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Chemical treatments

Introduction to chemical treatments

Many travellers, climbers and hikers favour chemical treatment because of lightweight and ease of use.

A bottle of iodine crystals, weighing less than a bottle of painkillers, can be tucked into any pocket and yet has the ability to treat hundreds or thousands of litres of water.

Currently, American-based manufacturers of chemical treatments are required to register them with the Environmental Protection Agency (EPA) Pesticide Branch. This guarantees product ingredients, proper labelling and that the product will perform its function without undue negative affects to the environment.

The EPA does not require manufacturers to substantiate claims about the effectiveness of their products with lab results and Health Canada currently has no guidelines applicable to chemical treatment products.

Generally, iodine and chlorine (referred to as ‘halogens’) are quite effective against all pathogenic microorganisms except Cryptosporidium and helminth eggs and larvae. Halogens have the advantage of low cost, lightweight, ease of use and passive disinfection. This means that you can add the halogen to water and go to sleep or hike a few kilometres while it does the job with no more effort on your part.

Halogens are also useful for keeping disinfected water pathogen-free while it is being stored in jugs or tanks on a sea kayaking trip or at a climbing base camp. Particularly when used with dehalogens, high concentrations of halogens are very effective for disinfecting water and keeping it disinfected until it is needed.

In the future, if portable chlorine dioxide products become cheaper and are shown by independent lab tests to be as effective in the variable conditions faced by travellers and trekkers as in municipal water treatment plants, and without health risks, they could quickly become the chemical treatment of choice.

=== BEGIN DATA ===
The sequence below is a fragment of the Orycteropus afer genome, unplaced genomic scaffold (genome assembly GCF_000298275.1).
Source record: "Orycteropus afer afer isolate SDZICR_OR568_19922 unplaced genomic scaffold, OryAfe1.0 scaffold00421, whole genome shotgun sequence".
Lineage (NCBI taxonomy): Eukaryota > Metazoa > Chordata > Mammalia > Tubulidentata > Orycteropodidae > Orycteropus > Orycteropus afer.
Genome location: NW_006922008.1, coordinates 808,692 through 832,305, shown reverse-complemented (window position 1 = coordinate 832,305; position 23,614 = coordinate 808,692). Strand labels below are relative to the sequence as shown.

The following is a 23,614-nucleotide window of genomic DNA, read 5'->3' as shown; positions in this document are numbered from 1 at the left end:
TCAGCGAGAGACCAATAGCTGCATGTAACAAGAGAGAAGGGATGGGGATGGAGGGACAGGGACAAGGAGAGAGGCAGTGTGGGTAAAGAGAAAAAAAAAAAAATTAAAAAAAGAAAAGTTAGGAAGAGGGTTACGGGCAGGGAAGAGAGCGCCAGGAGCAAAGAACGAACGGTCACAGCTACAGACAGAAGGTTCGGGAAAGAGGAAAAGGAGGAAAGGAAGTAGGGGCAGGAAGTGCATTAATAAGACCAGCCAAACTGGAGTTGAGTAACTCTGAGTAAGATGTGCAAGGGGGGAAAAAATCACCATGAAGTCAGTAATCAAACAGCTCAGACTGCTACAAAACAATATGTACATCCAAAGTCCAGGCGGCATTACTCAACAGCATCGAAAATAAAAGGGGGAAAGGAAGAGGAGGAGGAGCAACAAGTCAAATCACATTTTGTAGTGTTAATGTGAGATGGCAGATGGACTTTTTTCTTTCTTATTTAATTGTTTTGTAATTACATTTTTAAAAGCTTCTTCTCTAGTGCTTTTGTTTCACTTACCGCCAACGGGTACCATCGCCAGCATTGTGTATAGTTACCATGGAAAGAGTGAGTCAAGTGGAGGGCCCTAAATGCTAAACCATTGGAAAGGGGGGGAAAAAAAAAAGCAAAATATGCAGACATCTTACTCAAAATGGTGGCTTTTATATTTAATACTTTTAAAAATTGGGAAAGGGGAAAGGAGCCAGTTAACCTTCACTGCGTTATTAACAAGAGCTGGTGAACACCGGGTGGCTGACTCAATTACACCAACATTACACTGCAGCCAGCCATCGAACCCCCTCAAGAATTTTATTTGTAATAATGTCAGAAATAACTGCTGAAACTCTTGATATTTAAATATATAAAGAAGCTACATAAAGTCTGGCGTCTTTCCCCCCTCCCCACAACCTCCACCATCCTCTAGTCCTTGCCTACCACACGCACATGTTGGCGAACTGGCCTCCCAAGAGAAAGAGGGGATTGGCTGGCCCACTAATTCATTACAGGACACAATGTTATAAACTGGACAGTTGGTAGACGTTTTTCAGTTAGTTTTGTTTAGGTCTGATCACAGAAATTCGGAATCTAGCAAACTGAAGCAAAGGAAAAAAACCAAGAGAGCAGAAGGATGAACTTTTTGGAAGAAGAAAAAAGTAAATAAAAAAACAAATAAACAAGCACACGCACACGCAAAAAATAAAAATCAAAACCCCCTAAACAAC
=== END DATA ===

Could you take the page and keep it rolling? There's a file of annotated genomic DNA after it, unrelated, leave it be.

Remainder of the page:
Chlorine and Iodine (Halogens)

Iodine and chlorine, which work by oxidizing the cellular structures of microorganisms, are the most widely used chemical treatments.

Often referred to as halogens, they have been used for decades against bacteria and viruses however recently their inability to kill Cryptosporidium has been a topic of great concern. Halogens do not affect parastic worms eggs and are thus ineffective for treatment of water infected with parastic worm eggs.

Iodine and chlorine products do not neutralize or remove chemicals, elements or heavy metals from water or make seawater drinkable. They also leave residual chemicals in drinking water after treatment is complete.

Factors Affecting the Effectiveness of Chemical Treatments

Many environmental factors affect the effectiveness of chemical treatments in neutralizing pathogenic microbes.

Concentration and Exposure

Most important with iodine and chlorine are concentration, measured in parts per million (ppm) or milligrams per litre (mg/l) of water, and the exposure time of organisms to the halogen, usually measured in minutes.

Concentration and exposure have a direct relationship meaning that a greater halogen concentration reduces the time required to kill organisms, or alternatively, a longer time period allows for a reduction in the halogen concentration.

Water Temperature and pH

The colder the water, the higher the concentration needed, or the longer the contact time required.

The general rule is that for every 10°C increase in water temperature the ability of halogens to disinfect increases at a rate of two to three times. Thus, warm water is significantly better than cold water. The optimum pH for halogen use is 6.5 to 7.5 and most naturally occuring drinking water is within the acceptable range.

Contact Time

Generally the longer the contact time the halogen has with the water the better. Thus taken together, higher concentrations of halogens in warmer water for longer periods of time are more effective than lower concentrations in colder water for a shorter period of time.